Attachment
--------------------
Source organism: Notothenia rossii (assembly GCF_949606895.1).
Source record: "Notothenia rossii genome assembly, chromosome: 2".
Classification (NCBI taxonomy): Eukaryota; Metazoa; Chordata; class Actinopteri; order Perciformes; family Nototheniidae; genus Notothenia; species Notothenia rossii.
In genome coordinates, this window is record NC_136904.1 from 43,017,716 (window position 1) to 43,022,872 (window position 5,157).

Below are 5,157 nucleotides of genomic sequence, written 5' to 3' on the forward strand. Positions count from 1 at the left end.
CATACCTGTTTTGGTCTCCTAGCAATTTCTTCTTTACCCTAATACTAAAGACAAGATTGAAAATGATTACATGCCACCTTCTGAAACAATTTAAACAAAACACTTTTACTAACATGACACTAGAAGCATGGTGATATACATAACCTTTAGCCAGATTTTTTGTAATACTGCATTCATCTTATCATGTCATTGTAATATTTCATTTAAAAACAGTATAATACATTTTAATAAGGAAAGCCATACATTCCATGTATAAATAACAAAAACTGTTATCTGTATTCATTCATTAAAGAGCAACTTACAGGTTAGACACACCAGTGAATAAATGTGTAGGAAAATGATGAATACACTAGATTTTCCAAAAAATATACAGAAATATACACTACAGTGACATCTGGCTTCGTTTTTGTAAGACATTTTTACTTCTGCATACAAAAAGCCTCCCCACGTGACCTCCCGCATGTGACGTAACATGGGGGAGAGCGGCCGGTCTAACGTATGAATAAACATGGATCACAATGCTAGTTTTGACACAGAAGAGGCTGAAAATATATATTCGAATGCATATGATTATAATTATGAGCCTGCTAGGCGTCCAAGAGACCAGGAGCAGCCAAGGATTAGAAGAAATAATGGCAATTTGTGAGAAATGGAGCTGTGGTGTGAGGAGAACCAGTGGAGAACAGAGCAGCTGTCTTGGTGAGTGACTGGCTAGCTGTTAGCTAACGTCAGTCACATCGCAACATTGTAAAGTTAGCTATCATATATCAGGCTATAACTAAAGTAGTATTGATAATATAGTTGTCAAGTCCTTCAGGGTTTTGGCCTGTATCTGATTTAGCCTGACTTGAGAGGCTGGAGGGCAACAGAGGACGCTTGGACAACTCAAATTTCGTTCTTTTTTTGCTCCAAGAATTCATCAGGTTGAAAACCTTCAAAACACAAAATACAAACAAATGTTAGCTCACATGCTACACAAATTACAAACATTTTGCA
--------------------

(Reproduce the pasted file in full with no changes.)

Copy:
Source organism: Notothenia rossii (assembly GCF_949606895.1).
Source record: "Notothenia rossii genome assembly, chromosome: 2".
Classification (NCBI taxonomy): Eukaryota; Metazoa; Chordata; class Actinopteri; order Perciformes; family Nototheniidae; genus Notothenia; species Notothenia rossii.
In genome coordinates, this window is record NC_136904.1 from 43,017,716 (window position 1) to 43,022,872 (window position 5,157).

Below are 5,157 nucleotides of genomic sequence, written 5' to 3' on the forward strand. Positions count from 1 at the left end.
CATACCTGTTTTGGTCTCCTAGCAATTTCTTCTTTACCCTAATACTAAAGACAAGATTGAAAATGATTACATGCCACCTTCTGAAACAATTTAAACAAAACACTTTTACTAACATGACACTAGAAGCATGGTGATATACATAACCTTTAGCCAGATTTTTTGTAATACTGCATTCATCTTATCATGTCATTGTAATATTTCATTTAAAAACAGTATAATACATTTTAATAAGGAAAGCCATACATTCCATGTATAAATAACAAAAACTGTTATCTGTATTCATTCATTAAAGAGCAACTTACAGGTTAGACACACCAGTGAATAAATGTGTAGGAAAATGATGAATACACTAGATTTTCCAAAAAATATACAGAAATATACACTACAGTGACATCTGGCTTCGTTTTTGTAAGACATTTTTACTTCTGCATACAAAAAGCCTCCCCACGTGACCTCCCGCATGTGACGTAACATGGGGGAGAGCGGCCGGTCTAACGTATGAATAAACATGGATCACAATGCTAGTTTTGACACAGAAGAGGCTGAAAATATATATTCGAATGCATATGATTATAATTATGAGCCTGCTAGGCGTCCAAGAGACCAGGAGCAGCCAAGGATTAGAAGAAATAATGGCAATTTGTGAGAAATGGAGCTGTGGTGTGAGGAGAACCAGTGGAGAACAGAGCAGCTGTCTTGGTGAGTGACTGGCTAGCTGTTAGCTAACGTCAGTCACATCGCAACATTGTAAAGTTAGCTATCATATATCAGGCTATAACTAAAGTAGTATTGATAATATAGTTGTCAAGTCCTTCAGGGTTTTGGCCTGTATCTGATTTAGCCTGACTTGAGAGGCTGGAGGGCAACAGAGGACGCTTGGACAACTCAAATTTCGTTCTTTTTTTGCTCCAAGAATTCATCAGGTTGAAAACCTTCAAAACACAAAATACAAACAAATGTTAGCTCACATGCTACACAAATTACAAACATTTTGCA